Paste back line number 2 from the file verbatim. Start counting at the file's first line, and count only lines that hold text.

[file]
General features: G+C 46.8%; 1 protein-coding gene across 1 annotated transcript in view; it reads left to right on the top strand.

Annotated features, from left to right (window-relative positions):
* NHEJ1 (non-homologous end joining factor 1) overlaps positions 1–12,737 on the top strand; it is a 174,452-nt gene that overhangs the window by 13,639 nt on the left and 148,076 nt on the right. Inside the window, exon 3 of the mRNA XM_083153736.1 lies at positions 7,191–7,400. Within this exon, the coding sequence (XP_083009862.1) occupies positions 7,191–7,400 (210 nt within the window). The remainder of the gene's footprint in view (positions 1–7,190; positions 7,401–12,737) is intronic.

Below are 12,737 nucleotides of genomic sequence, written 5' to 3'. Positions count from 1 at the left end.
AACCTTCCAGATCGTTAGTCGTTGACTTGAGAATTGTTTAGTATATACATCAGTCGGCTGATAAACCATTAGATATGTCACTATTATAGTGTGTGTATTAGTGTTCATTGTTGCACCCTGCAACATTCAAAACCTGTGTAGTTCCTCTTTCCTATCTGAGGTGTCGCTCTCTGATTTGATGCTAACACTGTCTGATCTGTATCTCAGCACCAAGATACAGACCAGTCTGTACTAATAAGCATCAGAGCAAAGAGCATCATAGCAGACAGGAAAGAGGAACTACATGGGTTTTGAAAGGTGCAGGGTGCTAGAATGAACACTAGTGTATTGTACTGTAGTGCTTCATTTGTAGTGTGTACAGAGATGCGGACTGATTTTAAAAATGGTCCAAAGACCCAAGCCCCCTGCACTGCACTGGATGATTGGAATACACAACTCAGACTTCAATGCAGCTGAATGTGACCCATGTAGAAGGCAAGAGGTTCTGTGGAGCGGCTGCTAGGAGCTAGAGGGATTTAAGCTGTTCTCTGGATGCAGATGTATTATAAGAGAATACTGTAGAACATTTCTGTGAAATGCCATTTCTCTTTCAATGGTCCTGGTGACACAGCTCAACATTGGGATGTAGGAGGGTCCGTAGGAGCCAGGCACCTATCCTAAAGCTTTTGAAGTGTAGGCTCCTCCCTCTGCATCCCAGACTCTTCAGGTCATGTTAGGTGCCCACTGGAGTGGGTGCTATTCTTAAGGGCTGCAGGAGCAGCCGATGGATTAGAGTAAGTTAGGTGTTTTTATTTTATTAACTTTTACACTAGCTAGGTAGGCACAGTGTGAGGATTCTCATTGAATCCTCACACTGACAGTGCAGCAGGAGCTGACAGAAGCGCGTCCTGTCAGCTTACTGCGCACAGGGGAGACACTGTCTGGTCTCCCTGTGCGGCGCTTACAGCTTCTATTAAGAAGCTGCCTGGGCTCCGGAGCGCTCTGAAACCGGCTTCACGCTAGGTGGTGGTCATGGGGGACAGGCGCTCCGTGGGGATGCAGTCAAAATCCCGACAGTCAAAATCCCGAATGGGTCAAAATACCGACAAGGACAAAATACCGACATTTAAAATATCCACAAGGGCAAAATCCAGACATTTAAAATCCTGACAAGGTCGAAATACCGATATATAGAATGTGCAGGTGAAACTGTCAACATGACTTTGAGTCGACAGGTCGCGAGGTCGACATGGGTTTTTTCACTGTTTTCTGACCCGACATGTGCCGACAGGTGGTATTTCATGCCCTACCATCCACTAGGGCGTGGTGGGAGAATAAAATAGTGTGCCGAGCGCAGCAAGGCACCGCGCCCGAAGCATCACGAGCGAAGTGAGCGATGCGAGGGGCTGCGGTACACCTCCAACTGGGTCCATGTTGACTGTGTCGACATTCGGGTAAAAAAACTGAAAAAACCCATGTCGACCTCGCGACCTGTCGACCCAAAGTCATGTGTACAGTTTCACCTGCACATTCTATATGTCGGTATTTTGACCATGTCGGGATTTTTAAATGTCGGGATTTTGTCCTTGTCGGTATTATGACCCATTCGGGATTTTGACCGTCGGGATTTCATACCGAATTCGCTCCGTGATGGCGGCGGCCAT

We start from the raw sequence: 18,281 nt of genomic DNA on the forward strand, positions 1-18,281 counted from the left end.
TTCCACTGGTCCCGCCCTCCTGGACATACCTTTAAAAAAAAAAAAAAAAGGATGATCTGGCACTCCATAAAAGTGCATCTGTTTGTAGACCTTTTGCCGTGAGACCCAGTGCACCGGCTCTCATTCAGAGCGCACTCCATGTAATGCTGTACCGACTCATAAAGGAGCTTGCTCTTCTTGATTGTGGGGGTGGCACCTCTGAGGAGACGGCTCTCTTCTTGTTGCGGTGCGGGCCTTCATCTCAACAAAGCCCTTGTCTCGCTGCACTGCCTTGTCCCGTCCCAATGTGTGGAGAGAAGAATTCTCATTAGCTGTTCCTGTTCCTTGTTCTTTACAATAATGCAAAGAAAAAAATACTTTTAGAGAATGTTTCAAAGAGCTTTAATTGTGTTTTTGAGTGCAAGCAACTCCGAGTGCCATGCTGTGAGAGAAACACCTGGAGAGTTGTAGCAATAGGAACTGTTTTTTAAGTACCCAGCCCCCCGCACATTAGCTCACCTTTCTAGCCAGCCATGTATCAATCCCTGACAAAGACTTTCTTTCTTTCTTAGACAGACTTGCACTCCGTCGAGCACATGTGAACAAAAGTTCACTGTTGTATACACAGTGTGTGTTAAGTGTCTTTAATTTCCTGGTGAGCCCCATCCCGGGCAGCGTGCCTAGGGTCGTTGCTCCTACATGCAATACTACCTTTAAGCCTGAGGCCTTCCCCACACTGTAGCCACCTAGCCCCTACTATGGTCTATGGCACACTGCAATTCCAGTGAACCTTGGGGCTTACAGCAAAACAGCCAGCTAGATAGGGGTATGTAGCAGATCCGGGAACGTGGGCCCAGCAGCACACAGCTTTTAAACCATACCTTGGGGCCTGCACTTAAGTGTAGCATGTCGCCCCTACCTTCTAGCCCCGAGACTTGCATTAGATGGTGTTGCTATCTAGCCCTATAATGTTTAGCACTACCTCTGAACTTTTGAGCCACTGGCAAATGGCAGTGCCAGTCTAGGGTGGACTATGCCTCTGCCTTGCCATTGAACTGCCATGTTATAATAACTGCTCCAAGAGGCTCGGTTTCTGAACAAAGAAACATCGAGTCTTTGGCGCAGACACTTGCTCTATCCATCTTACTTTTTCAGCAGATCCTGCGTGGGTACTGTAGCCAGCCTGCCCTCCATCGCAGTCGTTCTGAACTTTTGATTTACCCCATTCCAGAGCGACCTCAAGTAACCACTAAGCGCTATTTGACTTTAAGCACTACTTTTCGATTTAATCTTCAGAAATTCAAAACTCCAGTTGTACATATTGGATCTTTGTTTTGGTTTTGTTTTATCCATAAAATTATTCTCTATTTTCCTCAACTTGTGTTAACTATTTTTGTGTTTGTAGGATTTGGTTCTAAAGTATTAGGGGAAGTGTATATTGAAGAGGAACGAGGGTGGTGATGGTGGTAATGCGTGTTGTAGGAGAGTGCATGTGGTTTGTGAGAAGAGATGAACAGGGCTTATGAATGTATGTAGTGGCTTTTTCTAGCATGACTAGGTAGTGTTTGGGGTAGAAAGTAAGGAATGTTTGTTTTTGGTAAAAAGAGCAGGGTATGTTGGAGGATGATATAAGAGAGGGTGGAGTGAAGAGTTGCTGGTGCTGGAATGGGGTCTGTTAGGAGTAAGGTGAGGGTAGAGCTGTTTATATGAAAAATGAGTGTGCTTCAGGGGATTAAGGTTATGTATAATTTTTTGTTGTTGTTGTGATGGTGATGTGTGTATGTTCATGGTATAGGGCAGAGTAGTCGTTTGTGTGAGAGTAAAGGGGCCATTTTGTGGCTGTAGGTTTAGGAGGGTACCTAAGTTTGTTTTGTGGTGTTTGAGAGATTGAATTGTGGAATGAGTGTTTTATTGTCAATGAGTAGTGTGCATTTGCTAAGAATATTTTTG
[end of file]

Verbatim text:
Annotated features, from left to right (window-relative positions):